Respiratory infectious diseases are seen as one of the greatest risks for the current and future pandemics. Droplet and aerosol-based transmission routes of respiratory viruses such as SARS-CoV-2 usually occur directly via the mucous membranes of the nose and mouth. The indirect route is via surfaces on which infected persons sneeze and leave behind fluid particles with a high bacterial count that can infect other people. Especially in clinical environments or in nursing, it is of particular importance to interrupt infection paths via surfaces contaminated with aerosols. Particularly affected are storage surfaces and castors of tables for instruments, care dressing material etc.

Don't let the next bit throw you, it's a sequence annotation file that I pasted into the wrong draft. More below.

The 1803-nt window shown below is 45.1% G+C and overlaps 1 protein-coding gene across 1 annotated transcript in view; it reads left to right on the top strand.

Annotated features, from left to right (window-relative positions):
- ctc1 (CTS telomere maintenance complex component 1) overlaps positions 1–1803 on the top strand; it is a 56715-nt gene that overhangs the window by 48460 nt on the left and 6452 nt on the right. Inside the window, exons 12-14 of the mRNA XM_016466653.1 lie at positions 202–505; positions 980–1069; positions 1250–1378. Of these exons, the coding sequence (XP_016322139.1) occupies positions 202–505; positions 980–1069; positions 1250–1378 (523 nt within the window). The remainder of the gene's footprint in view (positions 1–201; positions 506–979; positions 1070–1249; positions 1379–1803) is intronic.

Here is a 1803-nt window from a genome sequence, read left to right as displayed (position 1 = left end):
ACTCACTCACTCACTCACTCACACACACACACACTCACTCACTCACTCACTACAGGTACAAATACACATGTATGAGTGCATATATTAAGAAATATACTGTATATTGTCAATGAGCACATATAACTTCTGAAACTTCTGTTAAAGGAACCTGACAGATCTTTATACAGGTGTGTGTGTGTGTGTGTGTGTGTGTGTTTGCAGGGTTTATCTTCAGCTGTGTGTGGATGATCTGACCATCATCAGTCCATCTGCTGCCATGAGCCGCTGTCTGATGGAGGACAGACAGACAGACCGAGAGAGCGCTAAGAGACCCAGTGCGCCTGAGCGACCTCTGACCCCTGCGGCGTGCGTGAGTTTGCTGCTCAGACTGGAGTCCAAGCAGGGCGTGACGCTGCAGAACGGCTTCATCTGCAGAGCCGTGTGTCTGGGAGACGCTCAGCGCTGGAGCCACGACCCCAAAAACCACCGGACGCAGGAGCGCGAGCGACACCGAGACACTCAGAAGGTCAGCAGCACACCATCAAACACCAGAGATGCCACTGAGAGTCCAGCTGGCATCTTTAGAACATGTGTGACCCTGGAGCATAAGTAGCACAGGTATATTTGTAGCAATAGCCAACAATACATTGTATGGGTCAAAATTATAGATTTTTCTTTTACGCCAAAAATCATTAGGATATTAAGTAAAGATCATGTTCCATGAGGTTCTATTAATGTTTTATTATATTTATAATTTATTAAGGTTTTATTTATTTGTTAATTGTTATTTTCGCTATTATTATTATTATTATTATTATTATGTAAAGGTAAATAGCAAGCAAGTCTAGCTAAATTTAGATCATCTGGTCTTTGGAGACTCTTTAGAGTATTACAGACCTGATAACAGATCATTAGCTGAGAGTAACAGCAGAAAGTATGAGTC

In order to prevent these infection paths, the Fraunhofer Institute for Ceramic Technologies and Systems IKTS and the Fraunhofer Institute for Cell Therapy and Immunology IZI are collaborating in the VirenWolf project. The Fraunhofer IKTS is initially developing a process for producing inexpensive, large-area and abrasion-resistant virucidal and antibacterial surfaces by means of thermal spraying. The virucidal effect of tungsten carbide has already been demonstrated in preliminary tests at the Fraunhofer IKTS. However, this has not yet been implemented in materials or coatings, as conventional coatings contain cobalt, which is classified as carcinogenic. The project team therefore focuses on developing tungsten carbide coatings with copper-containing solution-resistant binders. Their virucidal effectiveness will then be tested at Fraunhofer IZI. The scientists will examine the most effective materials for potential cytotoxic effects with regard to the compatibility of people handling them.